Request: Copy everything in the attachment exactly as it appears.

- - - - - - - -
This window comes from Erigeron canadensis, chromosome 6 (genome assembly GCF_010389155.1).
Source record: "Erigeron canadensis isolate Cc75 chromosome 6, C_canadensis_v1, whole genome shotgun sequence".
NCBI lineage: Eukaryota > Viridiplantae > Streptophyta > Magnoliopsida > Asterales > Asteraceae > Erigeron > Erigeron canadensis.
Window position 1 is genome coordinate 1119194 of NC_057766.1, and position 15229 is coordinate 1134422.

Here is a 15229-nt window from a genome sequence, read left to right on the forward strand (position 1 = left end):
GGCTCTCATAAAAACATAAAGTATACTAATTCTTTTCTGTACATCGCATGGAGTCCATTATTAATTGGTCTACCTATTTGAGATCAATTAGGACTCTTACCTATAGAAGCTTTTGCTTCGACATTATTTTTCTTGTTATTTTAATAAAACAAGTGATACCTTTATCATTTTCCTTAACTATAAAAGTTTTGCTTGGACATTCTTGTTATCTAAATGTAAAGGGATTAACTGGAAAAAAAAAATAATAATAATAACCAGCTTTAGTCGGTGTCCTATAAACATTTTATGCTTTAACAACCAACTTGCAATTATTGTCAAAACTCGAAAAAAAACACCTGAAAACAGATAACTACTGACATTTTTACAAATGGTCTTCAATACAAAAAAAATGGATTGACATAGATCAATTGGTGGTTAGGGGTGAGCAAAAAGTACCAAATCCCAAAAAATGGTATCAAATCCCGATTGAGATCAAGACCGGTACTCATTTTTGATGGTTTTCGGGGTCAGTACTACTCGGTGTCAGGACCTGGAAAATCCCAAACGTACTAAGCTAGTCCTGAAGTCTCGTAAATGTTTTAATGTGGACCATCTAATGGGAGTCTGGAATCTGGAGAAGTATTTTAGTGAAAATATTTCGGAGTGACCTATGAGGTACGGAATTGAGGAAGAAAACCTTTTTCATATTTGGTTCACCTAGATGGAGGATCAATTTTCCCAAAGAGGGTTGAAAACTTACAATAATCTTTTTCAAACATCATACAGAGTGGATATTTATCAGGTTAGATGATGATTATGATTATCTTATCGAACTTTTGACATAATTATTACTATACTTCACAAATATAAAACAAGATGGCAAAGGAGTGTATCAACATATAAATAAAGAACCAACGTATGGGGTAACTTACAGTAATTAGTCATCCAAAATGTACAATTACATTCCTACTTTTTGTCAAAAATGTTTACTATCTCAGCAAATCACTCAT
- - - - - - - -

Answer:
This window comes from Erigeron canadensis, chromosome 6 (genome assembly GCF_010389155.1).
Source record: "Erigeron canadensis isolate Cc75 chromosome 6, C_canadensis_v1, whole genome shotgun sequence".
NCBI lineage: Eukaryota > Viridiplantae > Streptophyta > Magnoliopsida > Asterales > Asteraceae > Erigeron > Erigeron canadensis.
Window position 1 is genome coordinate 1119194 of NC_057766.1, and position 15229 is coordinate 1134422.

Here is a 15229-nt window from a genome sequence, read left to right on the forward strand (position 1 = left end):
GGCTCTCATAAAAACATAAAGTATACTAATTCTTTTCTGTACATCGCATGGAGTCCATTATTAATTGGTCTACCTATTTGAGATCAATTAGGACTCTTACCTATAGAAGCTTTTGCTTCGACATTATTTTTCTTGTTATTTTAATAAAACAAGTGATACCTTTATCATTTTCCTTAACTATAAAAGTTTTGCTTGGACATTCTTGTTATCTAAATGTAAAGGGATTAACTGGAAAAAAAAAATAATAATAATAACCAGCTTTAGTCGGTGTCCTATAAACATTTTATGCTTTAACAACCAACTTGCAATTATTGTCAAAACTCGAAAAAAAACACCTGAAAACAGATAACTACTGACATTTTTACAAATGGTCTTCAATACAAAAAAAATGGATTGACATAGATCAATTGGTGGTTAGGGGTGAGCAAAAAGTACCAAATCCCAAAAAATGGTATCAAATCCCGATTGAGATCAAGACCGGTACTCATTTTTGATGGTTTTCGGGGTCAGTACTACTCGGTGTCAGGACCTGGAAAATCCCAAACGTACTAAGCTAGTCCTGAAGTCTCGTAAATGTTTTAATGTGGACCATCTAATGGGAGTCTGGAATCTGGAGAAGTATTTTAGTGAAAATATTTCGGAGTGACCTATGAGGTACGGAATTGAGGAAGAAAACCTTTTTCATATTTGGTTCACCTAGATGGAGGATCAATTTTCCCAAAGAGGGTTGAAAACTTACAATAATCTTTTTCAAACATCATACAGAGTGGATATTTATCAGGTTAGATGATGATTATGATTATCTTATCGAACTTTTGACATAATTATTACTATACTTCACAAATATAAAACAAGATGGCAAAGGAGTGTATCAACATATAAATAAAGAACCAACGTATGGGGTAACTTACAGTAATTAGTCATCCAAAATGTACAATTACATTCCTACTTTTTGTCAAAAATGTTTACTATCTCAGCAAATCACTCAT